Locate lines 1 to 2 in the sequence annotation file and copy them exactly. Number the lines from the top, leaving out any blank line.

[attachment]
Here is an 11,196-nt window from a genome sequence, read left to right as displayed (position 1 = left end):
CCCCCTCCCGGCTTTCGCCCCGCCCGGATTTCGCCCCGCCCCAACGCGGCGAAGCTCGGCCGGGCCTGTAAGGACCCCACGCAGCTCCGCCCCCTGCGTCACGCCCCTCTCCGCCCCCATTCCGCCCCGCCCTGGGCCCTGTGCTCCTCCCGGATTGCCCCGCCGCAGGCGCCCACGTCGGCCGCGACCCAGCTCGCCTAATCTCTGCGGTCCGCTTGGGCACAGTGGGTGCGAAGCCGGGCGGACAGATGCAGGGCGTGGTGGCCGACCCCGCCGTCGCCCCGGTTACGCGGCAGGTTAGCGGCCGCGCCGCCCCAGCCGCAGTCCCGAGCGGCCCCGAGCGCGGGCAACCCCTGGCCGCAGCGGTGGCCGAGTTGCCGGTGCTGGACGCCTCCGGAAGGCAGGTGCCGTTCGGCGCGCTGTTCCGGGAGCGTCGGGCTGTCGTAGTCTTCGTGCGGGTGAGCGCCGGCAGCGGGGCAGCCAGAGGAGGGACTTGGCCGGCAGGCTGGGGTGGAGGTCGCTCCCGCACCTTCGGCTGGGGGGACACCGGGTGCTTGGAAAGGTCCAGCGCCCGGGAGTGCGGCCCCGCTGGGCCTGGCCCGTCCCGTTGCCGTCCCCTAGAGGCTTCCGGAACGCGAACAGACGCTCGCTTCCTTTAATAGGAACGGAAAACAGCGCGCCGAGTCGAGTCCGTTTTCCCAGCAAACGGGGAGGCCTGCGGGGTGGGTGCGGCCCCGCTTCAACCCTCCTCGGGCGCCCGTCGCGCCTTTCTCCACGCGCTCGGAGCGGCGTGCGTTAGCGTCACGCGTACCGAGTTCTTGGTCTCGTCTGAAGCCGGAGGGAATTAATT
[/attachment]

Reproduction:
Here is an 11,196-nt window from a genome sequence, read left to right as displayed (position 1 = left end):
CCCCCTCCCGGCTTTCGCCCCGCCCGGATTTCGCCCCGCCCCAACGCGGCGAAGCTCGGCCGGGCCTGTAAGGACCCCACGCAGCTCCGCCCCCTGCGTCACGCCCCTCTCCGCCCCCATTCCGCCCCGCCCTGGGCCCTGTGCTCCTCCCGGATTGCCCCGCCGCAGGCGCCCACGTCGGCCGCGACCCAGCTCGCCTAATCTCTGCGGTCCGCTTGGGCACAGTGGGTGCGAAGCCGGGCGGACAGATGCAGGGCGTGGTGGCCGACCCCGCCGTCGCCCCGGTTACGCGGCAGGTTAGCGGCCGCGCCGCCCCAGCCGCAGTCCCGAGCGGCCCCGAGCGCGGGCAACCCCTGGCCGCAGCGGTGGCCGAGTTGCCGGTGCTGGACGCCTCCGGAAGGCAGGTGCCGTTCGGCGCGCTGTTCCGGGAGCGTCGGGCTGTCGTAGTCTTCGTGCGGGTGAGCGCCGGCAGCGGGGCAGCCAGAGGAGGGACTTGGCCGGCAGGCTGGGGTGGAGGTCGCTCCCGCACCTTCGGCTGGGGGGACACCGGGTGCTTGGAAAGGTCCAGCGCCCGGGAGTGCGGCCCCGCTGGGCCTGGCCCGTCCCGTTGCCGTCCCCTAGAGGCTTCCGGAACGCGAACAGACGCTCGCTTCCTTTAATAGGAACGGAAAACAGCGCGCCGAGTCGAGTCCGTTTTCCCAGCAAACGGGGAGGCCTGCGGGGTGGGTGCGGCCCCGCTTCAACCCTCCTCGGGCGCCCGTCGCGCCTTTCTCCACGCGCTCGGAGCGGCGTGCGTTAGCGTCACGCGTACCGAGTTCTTGGTCTCGTCTGAAGCCGGAGGGAATTAATT